I'm still trying to figure out whether the code actually works in FLS 5, though! Photoshop seems to think I have five features named "small caps" instead of one small caps and four stylistic sets.  :(  Not sure if it's my error, the font (and hence FLS), or Photoshop that is at fault. What else shows names for stylistic sets?
  • Mark Simonson
    Mark Simonson Posts: 1,678
    edited January 2017
    Options
    Recent versions of macOS Cocoa apps (Pages, TextEdit, etc.) in the typography palette.
  • Jens Kutilek
    Options
    We have done some experiments with the most recent FLS 5 version, and not only it didn’t work, but like Thomas said, it messed up the rest of the features. And it didn’t add the necessary name table entries.

    But even if you guess the name ids which will be assigned to the feature parameters, and add them to the name table by hand, the features still didn’t work correctly in InDesign, mixed up substitutions from different features, like when you would switch on a stylistic set for an alternate a, the small caps would be activated.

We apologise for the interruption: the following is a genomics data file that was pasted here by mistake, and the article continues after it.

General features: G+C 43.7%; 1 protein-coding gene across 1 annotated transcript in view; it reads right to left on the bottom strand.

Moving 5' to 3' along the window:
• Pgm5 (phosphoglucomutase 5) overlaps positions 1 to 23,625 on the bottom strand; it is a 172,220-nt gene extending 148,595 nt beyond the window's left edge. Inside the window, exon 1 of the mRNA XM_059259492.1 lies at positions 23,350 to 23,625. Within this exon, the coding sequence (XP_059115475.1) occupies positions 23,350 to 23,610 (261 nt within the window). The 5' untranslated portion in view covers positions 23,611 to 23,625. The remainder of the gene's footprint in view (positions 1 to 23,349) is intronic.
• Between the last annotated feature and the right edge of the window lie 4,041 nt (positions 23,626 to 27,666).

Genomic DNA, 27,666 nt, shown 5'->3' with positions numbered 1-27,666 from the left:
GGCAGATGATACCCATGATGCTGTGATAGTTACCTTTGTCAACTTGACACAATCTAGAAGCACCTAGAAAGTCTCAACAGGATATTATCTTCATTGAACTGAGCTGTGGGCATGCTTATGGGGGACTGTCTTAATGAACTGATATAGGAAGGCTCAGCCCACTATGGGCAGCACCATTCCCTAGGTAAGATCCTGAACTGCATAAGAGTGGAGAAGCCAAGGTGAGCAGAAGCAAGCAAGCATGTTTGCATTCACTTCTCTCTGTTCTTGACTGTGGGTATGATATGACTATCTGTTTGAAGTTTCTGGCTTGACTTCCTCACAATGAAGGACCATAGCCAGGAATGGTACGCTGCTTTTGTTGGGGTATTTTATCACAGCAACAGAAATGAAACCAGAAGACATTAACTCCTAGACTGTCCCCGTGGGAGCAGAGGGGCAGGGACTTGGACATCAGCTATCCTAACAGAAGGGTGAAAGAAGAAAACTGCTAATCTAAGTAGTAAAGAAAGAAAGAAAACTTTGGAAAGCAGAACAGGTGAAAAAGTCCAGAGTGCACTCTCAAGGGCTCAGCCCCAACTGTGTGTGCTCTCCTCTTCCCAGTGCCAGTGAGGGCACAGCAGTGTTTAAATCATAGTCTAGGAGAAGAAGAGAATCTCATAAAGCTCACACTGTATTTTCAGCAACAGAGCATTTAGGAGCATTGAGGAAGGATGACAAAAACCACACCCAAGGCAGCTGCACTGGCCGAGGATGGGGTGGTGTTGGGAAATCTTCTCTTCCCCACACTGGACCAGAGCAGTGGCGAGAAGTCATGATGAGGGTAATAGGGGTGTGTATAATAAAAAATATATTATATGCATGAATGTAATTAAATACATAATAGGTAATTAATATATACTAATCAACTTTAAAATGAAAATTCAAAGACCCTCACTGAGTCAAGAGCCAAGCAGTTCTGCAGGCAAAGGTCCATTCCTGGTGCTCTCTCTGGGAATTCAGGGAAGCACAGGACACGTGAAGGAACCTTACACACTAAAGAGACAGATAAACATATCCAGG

• Jeremy Dooley
    Options
    @Thomas Phinney
    I should clarify. The fonts did compile, but Photoshop CS would occasionally refuse to load the font with an error when selected from the type menu, and PS eventually crashed.
  • Phil Garnham
    Options
    Hi folks, I just wanted to confirm that I have run tests with Kent's sample code (thanks Kent!) from Glyphs App. Named style sets are compiling and working as expected. The name table fields are exported into the font files and are listed correctly within apps, or at least within the apps that I have tested — Indesign and Pages.
  • Jens Kutilek
    Jens Kutilek Posts: 345
    edited January 2017
    Options
    In GlyphsApp, it is even simpler: just write "Name: Your feature name" in the lower right section of the font info window.


    (But it also works the other way)
  • Georg Seifert
    Options